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While we have looked at the poor trend of big spending teams, it still failed to show why this strategy has failed. The first reason is that owners of new expansion teams continuously underestimate the quality of play in the American league. Many big spending owners originally believe that buying European big names will provide instant success.


These owners then go and sign these players to multi-year contracts only to figure out that this strategy isn’t enough to keep up with the quality of play and are stuck with average players on exorbitant wages. This strategy sets the team back years, however, after this period, the teams go on to become better more established teams. This pattern can be seen in New York City FC, Orlando, and Inter Miami.


Is MLS Still a “Retirement League?”


Since 2015 the MLS, deservingly so, has had a reputation of being a retirement league. Despite many of the biggest teams in MLS trying this strategy, it has never materialized into actual success. Instead, the teams that have won the MLS Cup have followed a strategy focused on squad building, low turnover, and chemistry. Atlanta attempted a different strategy trying to focus on these aspects to ensure longer success.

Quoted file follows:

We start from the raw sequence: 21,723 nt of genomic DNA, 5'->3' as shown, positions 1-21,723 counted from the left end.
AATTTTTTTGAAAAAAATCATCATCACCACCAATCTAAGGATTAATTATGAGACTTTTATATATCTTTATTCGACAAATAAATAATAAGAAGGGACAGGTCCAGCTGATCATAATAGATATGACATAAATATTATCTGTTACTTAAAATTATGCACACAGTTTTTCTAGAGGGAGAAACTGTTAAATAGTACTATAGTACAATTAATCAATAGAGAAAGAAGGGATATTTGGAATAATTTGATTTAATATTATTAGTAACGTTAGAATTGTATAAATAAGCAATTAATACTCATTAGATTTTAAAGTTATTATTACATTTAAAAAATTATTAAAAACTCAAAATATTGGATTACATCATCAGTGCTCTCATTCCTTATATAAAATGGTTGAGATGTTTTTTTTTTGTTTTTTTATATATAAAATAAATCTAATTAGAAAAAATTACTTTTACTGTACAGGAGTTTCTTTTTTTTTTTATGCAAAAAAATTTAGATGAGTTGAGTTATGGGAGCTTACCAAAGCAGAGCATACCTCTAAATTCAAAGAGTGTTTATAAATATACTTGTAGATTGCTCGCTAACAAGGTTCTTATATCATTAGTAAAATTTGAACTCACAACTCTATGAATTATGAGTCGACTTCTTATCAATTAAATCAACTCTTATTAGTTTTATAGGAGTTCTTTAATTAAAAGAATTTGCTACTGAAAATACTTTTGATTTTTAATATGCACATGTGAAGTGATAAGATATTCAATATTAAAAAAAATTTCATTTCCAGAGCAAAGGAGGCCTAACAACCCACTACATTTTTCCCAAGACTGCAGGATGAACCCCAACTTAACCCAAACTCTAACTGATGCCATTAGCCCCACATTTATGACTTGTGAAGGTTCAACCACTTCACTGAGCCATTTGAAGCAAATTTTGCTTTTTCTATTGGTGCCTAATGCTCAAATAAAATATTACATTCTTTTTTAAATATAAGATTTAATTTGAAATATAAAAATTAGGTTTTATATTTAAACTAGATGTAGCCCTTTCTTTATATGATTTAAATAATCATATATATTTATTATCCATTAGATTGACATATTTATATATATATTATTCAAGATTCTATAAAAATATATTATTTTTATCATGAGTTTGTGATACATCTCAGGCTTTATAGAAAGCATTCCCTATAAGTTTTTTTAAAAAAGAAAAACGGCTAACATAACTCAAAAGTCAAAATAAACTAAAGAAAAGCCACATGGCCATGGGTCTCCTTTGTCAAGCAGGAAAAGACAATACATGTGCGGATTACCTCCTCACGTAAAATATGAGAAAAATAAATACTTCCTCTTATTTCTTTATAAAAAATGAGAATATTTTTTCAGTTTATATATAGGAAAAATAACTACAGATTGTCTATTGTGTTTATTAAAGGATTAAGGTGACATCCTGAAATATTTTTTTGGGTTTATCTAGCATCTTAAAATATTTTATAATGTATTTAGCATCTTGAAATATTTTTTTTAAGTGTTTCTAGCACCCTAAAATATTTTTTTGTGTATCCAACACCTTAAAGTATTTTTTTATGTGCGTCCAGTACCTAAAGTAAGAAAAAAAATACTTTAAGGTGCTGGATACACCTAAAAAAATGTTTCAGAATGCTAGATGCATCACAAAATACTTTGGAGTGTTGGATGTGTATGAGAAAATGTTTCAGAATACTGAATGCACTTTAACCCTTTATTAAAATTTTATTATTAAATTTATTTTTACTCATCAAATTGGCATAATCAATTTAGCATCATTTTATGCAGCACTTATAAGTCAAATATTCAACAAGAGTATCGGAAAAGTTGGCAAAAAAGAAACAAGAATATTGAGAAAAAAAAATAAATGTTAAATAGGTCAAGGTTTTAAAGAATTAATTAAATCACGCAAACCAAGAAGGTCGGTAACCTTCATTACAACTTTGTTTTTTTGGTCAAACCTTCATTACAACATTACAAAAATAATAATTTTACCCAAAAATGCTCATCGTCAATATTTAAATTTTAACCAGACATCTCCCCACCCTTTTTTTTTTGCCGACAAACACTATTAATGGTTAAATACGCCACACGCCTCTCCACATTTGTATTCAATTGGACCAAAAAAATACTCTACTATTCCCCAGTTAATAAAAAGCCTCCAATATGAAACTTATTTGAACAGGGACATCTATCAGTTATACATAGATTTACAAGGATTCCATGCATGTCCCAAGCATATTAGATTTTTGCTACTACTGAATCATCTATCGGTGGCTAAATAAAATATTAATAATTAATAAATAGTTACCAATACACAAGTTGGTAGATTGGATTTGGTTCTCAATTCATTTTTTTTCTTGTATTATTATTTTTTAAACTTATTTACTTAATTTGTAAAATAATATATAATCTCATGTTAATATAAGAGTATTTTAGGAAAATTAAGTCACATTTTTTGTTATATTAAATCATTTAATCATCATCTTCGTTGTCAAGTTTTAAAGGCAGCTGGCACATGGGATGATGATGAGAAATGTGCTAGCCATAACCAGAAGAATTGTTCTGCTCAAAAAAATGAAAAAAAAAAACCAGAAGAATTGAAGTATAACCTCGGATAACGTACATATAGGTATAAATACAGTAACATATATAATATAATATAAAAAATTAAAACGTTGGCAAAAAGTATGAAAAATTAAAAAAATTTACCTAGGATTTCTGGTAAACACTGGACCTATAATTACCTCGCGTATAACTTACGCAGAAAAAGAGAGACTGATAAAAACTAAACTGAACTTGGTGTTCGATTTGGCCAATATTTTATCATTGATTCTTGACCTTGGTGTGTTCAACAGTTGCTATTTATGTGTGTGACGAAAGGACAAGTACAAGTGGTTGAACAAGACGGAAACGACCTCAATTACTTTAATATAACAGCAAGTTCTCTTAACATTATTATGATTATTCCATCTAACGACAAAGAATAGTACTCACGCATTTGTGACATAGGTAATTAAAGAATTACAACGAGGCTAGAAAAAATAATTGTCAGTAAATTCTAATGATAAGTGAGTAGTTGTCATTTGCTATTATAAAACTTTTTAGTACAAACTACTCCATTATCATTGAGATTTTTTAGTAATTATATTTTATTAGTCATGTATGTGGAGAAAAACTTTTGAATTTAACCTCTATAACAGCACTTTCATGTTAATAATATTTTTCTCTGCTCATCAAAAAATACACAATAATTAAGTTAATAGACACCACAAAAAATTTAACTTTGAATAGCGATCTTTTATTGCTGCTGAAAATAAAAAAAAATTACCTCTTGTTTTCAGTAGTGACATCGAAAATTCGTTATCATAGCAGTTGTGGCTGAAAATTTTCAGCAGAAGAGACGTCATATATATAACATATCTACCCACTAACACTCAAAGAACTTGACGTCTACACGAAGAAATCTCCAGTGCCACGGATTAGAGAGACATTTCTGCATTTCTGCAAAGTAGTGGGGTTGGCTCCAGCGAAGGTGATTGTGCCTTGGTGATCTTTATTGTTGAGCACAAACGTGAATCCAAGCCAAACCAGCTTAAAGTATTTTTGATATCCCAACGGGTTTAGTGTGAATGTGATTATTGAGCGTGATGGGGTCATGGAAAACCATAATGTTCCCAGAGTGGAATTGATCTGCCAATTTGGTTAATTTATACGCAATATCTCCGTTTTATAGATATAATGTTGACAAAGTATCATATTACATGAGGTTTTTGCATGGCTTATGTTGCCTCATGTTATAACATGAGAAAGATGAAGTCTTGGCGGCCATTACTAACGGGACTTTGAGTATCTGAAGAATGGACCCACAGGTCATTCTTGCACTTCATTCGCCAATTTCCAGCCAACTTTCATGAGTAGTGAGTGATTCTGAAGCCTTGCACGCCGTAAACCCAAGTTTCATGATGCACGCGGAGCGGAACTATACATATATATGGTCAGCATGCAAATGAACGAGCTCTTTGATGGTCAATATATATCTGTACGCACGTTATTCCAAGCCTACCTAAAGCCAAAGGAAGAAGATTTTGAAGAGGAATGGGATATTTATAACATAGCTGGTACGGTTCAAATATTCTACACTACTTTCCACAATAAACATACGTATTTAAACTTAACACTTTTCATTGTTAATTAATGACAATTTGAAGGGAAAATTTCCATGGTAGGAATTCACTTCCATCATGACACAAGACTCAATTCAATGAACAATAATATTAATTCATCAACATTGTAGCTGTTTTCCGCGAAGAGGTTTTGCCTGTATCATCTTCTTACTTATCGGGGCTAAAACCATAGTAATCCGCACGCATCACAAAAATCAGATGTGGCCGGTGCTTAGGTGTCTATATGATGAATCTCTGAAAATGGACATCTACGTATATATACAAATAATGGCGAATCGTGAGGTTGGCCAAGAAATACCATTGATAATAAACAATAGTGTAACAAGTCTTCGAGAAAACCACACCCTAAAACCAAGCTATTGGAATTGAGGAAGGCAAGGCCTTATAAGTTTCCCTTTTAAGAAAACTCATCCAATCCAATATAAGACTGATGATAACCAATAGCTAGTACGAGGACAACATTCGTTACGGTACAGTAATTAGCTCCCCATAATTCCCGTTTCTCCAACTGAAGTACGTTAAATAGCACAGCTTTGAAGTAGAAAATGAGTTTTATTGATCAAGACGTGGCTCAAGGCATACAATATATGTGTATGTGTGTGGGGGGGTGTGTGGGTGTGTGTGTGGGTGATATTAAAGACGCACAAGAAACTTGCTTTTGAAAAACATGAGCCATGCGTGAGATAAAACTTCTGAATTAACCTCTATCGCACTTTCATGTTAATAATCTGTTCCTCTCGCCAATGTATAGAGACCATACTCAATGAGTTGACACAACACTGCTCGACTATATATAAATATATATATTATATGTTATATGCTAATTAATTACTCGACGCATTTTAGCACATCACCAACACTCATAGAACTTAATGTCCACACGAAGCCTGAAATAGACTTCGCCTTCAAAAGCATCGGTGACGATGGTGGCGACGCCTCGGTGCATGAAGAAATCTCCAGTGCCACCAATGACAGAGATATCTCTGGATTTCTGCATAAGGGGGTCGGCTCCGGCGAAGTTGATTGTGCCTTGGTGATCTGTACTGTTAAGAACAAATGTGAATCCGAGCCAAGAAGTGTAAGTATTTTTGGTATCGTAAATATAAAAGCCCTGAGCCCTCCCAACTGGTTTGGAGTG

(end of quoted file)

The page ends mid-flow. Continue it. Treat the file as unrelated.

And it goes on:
This new strategy, taken originally by Atlanta United, is to successfully build an expensive squad focused more on a sporting direction rather than big names. In Atlanta, where it was first used, the spending went towards Miguel Almiron playing in Paraguay and Josef Martinez, a Venezuelan striker playing for Torino but struggling to start ahead of established striker Andrea Belotti.


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This strategy has only been implemented since 2018 and teams including LAFC have taken it. LAFC, while originally taking a like Atlanta, seemed to move more towards 2015-esque spending. They have brought in Cristian Tello, Giorgio Chiellini, and Gareth Bale to bolster arguably the best squad in the league before these transfers. LAFC might have fallen into the same issue Atlanta faced two years ago. LAFC and Atlanta show that the biggest failure of this strategy comes from failing to correctly replace players who leave.


LAFC attempted to replace dynamic winger/striker Diego Rossi with Gareth Bale and Cristian Tello. LAFC may live to regret this decision though as their failure to replace Rossi with a different dynamic pacey winger who likes to dribble has caused a notable drop in form since these signings have joined putting them in poor form going into their 5th MLS Cup campaign.


Before LAFC made this error, Atlanta provided a warning that they failed to listen to. Miguel Almiron’s departure from Atlanta to Newcastle United left a hole in their attack because they lacked a creative chance creating midfielder.


Ezequiel Barco failed to live up to the hype and was also let go. Atlanta finally replaced Almiron’s presence with Thiago Almada, but with Josef Martinez slowing down and Miles Robinson out with a season-ending injury, Atlanta lacks the quality. Next season will be a real test for the success of this expansion strategy and their rebound to the top of the league.